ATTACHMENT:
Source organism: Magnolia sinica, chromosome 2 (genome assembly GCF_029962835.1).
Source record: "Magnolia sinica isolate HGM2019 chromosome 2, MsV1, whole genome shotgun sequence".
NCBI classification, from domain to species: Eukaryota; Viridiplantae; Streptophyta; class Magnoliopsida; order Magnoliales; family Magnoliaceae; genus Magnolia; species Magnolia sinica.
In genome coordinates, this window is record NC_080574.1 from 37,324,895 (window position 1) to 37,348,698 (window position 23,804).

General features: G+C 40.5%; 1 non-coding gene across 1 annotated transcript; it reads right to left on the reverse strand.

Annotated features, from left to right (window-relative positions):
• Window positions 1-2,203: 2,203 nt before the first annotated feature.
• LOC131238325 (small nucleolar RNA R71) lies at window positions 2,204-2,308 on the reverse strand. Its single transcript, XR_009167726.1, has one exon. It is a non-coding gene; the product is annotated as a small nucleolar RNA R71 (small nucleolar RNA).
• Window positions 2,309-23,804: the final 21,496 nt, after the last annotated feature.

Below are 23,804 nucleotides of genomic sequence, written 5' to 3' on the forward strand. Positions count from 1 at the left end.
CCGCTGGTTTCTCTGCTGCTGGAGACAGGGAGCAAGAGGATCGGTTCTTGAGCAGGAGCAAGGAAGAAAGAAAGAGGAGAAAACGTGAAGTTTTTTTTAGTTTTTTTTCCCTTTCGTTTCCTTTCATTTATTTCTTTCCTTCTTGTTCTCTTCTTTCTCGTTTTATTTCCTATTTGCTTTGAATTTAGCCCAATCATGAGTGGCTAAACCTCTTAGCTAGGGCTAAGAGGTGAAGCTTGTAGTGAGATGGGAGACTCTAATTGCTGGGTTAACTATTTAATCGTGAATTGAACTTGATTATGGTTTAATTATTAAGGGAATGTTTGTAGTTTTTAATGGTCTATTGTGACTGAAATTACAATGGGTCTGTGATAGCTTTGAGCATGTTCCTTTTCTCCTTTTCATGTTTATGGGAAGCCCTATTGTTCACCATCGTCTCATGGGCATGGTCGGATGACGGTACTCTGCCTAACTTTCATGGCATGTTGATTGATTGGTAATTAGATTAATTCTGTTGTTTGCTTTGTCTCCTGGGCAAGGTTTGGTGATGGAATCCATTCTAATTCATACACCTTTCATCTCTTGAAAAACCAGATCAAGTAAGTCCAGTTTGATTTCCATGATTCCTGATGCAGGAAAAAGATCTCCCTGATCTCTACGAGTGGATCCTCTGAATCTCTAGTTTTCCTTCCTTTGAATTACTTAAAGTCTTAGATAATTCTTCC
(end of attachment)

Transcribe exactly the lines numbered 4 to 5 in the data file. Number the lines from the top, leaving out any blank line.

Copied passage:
In genome coordinates, this window is record NC_080574.1 from 37,324,895 (window position 1) to 37,348,698 (window position 23,804).

General features: G+C 40.5%; 1 non-coding gene across 1 annotated transcript; it reads right to left on the reverse strand.